Documentation : http://doc.cloveretl.com/documentation/UserGuide/topic/com.cloveretl.gui.docs/docs/parameters-editor.html#parameters-graph-parameter-type-editor Motivation : A nice thing about subgraphs is that they can look and behave like ordinary components. Users only need to connect edges to it and configure its properties. One of the main features that are making a subgraph to look like a component are public graph parameters that from the parent graph are edited as subgraph component's properties. To make editing of subgraph component's properties comfortable, graph parameters (which are backing the properties) have an Editor Type . Default editor type is String and it does not provide any special way of editing the value - just a simple editable cell. There are two ways of defining an editor type: Component Binding - this editor type is bound to some particular component in the subgraph and its property. It can be easily created from Component Editor by selecting the property and choosing Export as graph parameter in component editor's toolbar. Simple Type - this types are most helpful when there is no component the parameter could be bound to. For example when the value of parameter is written directly to output file or web service request, processed in CTL in some transformation or a dynamic parameter, used in Java code, etc. In Designer 4.0.x there were only few Simple Type editors: String, Multiline String, Integer, Boolean, Password, and File URL. If developer of a subgraph wanted to provide some other, more complex editors for subgraph's parameters, but the parameters were not bound to a component, he usually ended up adding disabled components, just for the reason of borrowing their editor. In 4.1, there are following editors available: Basic: String, Multiline String, Integer, Decimal, Boolean Advanced: File URL, Date/Time, Properties Metadata Related: Single Field, Multiple Fields, Sort Key, Field Mapping, Join Key Enumerations: Enumeration, Character Set, Time Zone, Field Type, Locale Many of the editors are configurable, which gives more flexibility than using disabled components and, of course, subgraph looks much better without them. The GoogleCharts.zip project demonstrates usage of parameter editors on subgraphs that create Google Vizualization's charts. Role mapping example The ScatterChart expects input metadata that comply to the Scatter Chart's data format . Input metadata, apart from data column with X values, may have N data columns for Y values and five optional columns for each data column. ScatterChart subgraph needs to know a role of each optional column, to be able to pass it to the chart. With Field Mapping editor it is easy to let the user annotate columns by their roles: In subgraph, mapped role can be obtained in CTL transformation by using following code: string roleMapping = getParamValue( "ROLE_MAPPING" ); string[] roles = getMappedSourceFields(roleMapping, $in.0.fieldName); if (length(roles) > 0) { $out.0.role = roles[0]; } Delimiter Filler example This is another example with a subgraph that works for any metadata on input edge. DelimiterFiller subgraph counts all input records and writes delimiter character to a field in all records but the last. The name of a field to which the subgraph writes is passed to subgraph by a public parameter with Simple Type editor. This editor allows to comfortably choose a field from input metadata and can even be configured to show only fields of string type. In DelimiterFiller, value of the parameter is used when writing data into output record: setStringValue($out.0, getParamValue( "DELIMITER_FIELD" ), delimiter); Point shape enumeration There is also an editor for choosing value from a list of available values. One only needs to put available values in a table... ... and the editor is ready for use: Look inside the GoogleCharts.zip project to see also examples on Sort Key, Multiline String (JSON), Character Set, Properties, Boolean, and Integer editors!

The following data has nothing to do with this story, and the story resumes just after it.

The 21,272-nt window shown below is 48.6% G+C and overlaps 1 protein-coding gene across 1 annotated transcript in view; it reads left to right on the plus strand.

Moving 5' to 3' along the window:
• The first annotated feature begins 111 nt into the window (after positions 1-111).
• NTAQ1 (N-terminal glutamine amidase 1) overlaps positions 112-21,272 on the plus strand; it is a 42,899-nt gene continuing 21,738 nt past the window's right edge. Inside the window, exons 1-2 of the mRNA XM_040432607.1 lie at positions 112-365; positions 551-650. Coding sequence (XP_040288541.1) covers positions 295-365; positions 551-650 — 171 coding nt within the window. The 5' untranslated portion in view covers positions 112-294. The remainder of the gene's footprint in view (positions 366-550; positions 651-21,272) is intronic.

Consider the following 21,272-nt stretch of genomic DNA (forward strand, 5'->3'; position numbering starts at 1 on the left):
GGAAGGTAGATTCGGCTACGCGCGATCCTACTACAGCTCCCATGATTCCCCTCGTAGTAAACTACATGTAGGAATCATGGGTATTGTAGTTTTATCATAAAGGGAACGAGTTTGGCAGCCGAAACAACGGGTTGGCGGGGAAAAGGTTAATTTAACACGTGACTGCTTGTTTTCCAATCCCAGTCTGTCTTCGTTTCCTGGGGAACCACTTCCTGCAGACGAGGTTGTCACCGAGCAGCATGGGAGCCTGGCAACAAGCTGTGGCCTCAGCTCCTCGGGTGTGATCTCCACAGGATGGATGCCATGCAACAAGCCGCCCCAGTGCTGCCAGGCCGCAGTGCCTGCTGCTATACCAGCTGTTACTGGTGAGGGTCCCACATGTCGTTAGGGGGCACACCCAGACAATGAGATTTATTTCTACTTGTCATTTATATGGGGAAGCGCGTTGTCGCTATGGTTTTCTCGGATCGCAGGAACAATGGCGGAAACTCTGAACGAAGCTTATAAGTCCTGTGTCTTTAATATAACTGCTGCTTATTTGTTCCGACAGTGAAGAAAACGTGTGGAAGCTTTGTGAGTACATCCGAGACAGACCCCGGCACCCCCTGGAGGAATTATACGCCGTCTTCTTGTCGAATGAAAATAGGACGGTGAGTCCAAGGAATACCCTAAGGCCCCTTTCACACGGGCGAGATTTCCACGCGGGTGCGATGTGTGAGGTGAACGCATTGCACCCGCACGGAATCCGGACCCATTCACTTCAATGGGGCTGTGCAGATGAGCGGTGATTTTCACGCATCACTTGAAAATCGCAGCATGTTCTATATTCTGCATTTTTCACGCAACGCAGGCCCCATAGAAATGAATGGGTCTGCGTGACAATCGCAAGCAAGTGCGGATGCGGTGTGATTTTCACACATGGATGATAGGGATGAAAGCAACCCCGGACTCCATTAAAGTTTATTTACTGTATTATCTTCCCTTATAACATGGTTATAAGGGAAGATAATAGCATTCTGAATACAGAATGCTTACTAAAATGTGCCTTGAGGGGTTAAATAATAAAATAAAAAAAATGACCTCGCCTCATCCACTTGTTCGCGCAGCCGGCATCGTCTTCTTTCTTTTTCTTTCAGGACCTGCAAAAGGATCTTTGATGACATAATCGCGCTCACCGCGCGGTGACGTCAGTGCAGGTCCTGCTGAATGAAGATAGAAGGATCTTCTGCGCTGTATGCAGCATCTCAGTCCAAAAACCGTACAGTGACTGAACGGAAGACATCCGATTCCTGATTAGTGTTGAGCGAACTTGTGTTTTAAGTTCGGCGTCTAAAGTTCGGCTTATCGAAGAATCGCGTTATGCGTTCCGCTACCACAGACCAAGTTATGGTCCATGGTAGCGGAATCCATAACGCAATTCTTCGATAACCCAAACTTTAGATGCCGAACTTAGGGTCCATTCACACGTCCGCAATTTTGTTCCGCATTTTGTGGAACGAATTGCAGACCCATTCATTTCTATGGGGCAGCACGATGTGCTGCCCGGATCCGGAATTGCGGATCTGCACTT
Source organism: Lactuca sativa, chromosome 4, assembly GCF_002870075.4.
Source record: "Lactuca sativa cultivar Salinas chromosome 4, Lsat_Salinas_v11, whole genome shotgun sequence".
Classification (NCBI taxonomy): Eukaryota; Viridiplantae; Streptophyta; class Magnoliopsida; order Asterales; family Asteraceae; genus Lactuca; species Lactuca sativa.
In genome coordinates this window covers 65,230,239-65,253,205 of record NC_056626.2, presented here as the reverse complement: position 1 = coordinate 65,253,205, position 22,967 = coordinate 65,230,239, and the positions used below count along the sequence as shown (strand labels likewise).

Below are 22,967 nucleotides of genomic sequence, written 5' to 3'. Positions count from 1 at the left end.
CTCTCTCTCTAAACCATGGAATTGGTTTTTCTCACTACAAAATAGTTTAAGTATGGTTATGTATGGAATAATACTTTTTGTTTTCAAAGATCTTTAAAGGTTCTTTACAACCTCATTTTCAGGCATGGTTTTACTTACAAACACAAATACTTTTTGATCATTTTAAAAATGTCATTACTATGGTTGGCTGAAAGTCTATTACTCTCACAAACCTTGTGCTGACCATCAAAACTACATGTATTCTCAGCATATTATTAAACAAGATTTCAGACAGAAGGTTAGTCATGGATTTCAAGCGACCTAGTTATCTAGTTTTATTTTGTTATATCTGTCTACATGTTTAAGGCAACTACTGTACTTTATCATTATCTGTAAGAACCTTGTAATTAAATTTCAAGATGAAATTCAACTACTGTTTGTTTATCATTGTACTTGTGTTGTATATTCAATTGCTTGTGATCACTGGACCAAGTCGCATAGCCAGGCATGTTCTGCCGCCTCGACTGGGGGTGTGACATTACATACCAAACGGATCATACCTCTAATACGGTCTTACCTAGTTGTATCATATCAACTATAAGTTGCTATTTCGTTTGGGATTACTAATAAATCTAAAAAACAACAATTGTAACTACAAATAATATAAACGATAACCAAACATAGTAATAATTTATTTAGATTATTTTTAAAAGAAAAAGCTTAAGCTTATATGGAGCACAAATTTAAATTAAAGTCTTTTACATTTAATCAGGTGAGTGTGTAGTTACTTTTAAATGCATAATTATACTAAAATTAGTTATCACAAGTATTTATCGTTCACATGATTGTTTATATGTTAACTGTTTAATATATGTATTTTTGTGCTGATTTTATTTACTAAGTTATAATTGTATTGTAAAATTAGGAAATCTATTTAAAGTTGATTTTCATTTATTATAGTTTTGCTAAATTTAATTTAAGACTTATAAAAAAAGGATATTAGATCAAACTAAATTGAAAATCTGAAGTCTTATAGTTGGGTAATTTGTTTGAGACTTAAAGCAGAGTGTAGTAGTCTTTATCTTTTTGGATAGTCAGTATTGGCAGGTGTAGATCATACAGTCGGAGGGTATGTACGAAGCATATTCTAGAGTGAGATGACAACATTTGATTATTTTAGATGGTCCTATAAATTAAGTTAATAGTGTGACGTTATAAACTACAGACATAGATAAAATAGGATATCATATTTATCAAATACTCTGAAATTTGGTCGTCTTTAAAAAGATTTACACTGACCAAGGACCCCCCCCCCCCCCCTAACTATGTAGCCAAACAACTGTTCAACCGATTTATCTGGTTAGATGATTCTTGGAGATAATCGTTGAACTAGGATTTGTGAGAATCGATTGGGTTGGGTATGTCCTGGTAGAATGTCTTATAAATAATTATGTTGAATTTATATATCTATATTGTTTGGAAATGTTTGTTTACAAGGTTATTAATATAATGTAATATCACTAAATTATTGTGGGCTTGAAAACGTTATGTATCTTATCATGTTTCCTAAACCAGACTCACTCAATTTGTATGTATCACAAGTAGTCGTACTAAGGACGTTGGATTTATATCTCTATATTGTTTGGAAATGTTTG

Description